Gomez is one of the few bands left capable of making a two hour set seem like fifteen minutes. All of the elements that make the band so admired combine flawlessly on a live stage, namely Ben Ottewell’s soul-tearing vocals, Tom Gray’s charm, and Ian Ball’s reserved attack.

Then, of course, there are the songs; eclectic, melodic and, in comparison to many other outfits that rose to prominence in the late 90s, without peer. During their fifteen years in operation, the band has failed to pen a sub-par tune in whatever genre or style they’ve opted to tackle.

Prior to their appearance, local lads (and sole lass) Eagle And The Worm took to the secondary – and significantly smaller – Corner Hotel stage. With their 60s infused spirit on display, the eight-piece provided valid support, though many of their live cuts could’ve done with a slight edit to prolong the building crowd’s attention.

Tonight’s show was ‘by request’, meaning fans could vote for exactly what Gomez tracks they wanted to hear. One of the issues with this type of approach is that it can inevitably lead to a ‘greatest hits’ set, therefore eliminating any opportunity of surprise or unpredictability.

Thankfully, with a band as diverse as Gomez, the songs can come from anywhere. As co-frontman Tom Gray noted during the performance; “we’re a quizzical type of band, aren’t we? Lots of left turns.”

He wasn’t wrong.

That being the case, there were still the inevitable choices; ‘Whippin’ Piccadilly’, ‘Tijuana Lady’ and ’How We Operate’ were delivered on cue. Given the quality of these tracks, there wasn’t a single person amongst the initially ‘polite’ Sunday evening crowd that seemed to mind.

Those new to Gomez tend to get drawn in by the gruff and unique raspings of Ben Ottewell. On record, his tenor cuts and splices through the speakers and hits the listener with the intensity of a jet. In a live environment they go even further, expanding and inflicting impact on everyone in attendance.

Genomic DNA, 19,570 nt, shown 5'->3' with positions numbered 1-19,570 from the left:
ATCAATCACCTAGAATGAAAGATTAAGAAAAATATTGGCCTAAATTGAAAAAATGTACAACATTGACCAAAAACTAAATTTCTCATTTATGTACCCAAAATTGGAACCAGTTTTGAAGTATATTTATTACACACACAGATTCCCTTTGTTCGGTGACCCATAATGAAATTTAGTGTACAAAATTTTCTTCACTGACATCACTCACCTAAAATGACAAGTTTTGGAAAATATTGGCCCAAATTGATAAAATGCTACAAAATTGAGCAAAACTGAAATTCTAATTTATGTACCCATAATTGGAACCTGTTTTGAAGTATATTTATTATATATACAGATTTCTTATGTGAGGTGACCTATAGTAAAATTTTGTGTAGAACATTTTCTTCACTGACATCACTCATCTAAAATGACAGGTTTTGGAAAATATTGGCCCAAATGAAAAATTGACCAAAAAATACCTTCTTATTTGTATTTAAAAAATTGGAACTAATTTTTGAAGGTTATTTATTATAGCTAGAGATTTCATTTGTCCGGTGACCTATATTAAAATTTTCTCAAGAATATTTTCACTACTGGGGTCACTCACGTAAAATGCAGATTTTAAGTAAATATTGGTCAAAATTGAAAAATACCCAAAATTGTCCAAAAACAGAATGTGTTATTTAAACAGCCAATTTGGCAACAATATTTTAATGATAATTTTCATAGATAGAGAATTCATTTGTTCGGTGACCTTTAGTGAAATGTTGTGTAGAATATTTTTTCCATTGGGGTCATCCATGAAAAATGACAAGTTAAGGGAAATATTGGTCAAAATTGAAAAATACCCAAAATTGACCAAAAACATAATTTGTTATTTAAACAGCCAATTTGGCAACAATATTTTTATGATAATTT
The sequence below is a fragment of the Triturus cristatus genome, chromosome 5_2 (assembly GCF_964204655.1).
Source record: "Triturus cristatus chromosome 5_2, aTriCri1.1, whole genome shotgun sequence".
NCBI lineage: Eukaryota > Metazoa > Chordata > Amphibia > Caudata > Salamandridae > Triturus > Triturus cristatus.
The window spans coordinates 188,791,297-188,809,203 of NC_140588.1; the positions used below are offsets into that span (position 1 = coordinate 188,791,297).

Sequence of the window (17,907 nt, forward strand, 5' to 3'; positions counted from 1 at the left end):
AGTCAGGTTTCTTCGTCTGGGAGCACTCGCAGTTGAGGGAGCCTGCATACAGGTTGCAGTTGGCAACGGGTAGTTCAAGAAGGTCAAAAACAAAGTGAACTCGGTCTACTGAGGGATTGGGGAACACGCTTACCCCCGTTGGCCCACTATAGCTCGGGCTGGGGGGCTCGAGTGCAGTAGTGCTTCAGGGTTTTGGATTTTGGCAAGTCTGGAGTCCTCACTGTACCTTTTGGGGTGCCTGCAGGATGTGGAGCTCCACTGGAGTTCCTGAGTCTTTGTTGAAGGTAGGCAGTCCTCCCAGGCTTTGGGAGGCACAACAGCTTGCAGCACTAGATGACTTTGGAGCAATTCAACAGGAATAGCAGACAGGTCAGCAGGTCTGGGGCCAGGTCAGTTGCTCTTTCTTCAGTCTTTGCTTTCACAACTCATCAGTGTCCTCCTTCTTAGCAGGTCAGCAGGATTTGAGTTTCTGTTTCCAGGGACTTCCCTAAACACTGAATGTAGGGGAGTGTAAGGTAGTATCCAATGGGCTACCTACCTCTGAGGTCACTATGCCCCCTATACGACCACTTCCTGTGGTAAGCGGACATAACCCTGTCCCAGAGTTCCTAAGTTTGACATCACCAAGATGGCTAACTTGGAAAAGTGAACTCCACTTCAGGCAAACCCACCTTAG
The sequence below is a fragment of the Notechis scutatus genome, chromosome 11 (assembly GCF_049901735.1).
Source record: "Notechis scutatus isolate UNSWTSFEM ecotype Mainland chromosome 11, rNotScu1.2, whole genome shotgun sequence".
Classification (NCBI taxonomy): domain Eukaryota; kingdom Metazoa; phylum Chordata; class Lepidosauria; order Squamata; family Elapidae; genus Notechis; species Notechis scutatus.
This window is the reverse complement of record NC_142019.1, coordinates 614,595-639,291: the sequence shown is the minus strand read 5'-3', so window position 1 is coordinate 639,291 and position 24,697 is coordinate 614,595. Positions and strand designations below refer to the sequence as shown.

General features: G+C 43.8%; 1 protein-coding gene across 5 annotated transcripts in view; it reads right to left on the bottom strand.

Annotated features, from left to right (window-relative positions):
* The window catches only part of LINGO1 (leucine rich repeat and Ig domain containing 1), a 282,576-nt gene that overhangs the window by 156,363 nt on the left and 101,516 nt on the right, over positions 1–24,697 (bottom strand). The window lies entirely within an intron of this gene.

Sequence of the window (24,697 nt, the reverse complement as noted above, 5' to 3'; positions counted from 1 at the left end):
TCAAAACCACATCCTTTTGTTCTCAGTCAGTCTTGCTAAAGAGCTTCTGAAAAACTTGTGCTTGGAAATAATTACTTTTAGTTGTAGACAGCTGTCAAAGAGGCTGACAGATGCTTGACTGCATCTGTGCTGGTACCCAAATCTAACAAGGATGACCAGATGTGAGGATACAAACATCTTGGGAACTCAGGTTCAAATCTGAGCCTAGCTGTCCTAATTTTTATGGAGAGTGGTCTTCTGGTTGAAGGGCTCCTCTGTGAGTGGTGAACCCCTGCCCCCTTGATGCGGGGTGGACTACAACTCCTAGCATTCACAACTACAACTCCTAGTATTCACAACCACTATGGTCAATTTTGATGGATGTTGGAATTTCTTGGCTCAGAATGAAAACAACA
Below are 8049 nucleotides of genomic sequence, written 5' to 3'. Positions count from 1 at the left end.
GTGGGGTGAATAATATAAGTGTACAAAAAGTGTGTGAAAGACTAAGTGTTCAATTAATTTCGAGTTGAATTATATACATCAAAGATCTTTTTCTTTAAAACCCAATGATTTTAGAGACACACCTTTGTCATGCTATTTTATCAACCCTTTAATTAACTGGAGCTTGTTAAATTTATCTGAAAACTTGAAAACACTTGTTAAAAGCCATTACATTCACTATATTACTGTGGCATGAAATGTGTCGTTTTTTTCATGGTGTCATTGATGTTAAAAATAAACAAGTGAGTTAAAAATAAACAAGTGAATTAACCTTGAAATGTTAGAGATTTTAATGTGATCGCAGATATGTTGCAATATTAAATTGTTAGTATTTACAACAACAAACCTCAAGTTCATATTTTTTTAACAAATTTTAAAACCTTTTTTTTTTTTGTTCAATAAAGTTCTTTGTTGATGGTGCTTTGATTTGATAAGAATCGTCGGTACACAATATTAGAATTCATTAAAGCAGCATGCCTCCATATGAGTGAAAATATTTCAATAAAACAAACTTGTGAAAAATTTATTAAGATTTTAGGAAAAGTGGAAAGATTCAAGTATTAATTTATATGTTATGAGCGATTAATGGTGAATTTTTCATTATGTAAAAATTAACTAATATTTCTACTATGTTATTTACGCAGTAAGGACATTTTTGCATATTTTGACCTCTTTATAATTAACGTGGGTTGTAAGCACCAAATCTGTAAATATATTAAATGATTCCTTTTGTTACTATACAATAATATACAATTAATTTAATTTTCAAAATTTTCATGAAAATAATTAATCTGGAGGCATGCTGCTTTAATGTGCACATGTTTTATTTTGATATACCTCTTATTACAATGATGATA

Tonight was no different. His voice, combined with Gray’s gentle razzings of the crowd, built a rapport that climaxed in call-backs and rowdy overhead applause by the show’s end.

Perhaps the biggest surprise of the night was the number of selections hoisted from the band’s latest – and arguably weakest – album, Whatever’s On Your Mind. Not long ago, Gray reflected on how he believed the LP didn’t quite meet his expectations. Clearly fans disagree with his critique, as exemplified by the likes of ‘I Will Take You There’, ‘Song In My Heart’ and ‘Options’ getting a run.

The rest of the cuts flowed from across their wide discography, ranging from ‘We Haven’t Turned Around’ (Liquid Skin), ‘Sweet Virginia’ (Split The Difference) and even an inspired rendition of ‘Machismo’ (Machismo), a track that was propped up against Vin Diesel’s lats on The Fast & Furious soundtrack.

Although a few further tracks from A New Tide would’ve been nice, kudos must go to the band’s legion of followers for selecting such a well-rounded setlist.

There’s no better way to get a grasp on Gomez’s fifteen year journey than to sit in a room, turn up the speakers and listen to their entire catalogue without food or distraction.

As far as next best things go, however, tonight’s near two-hour set was about as close as it gets.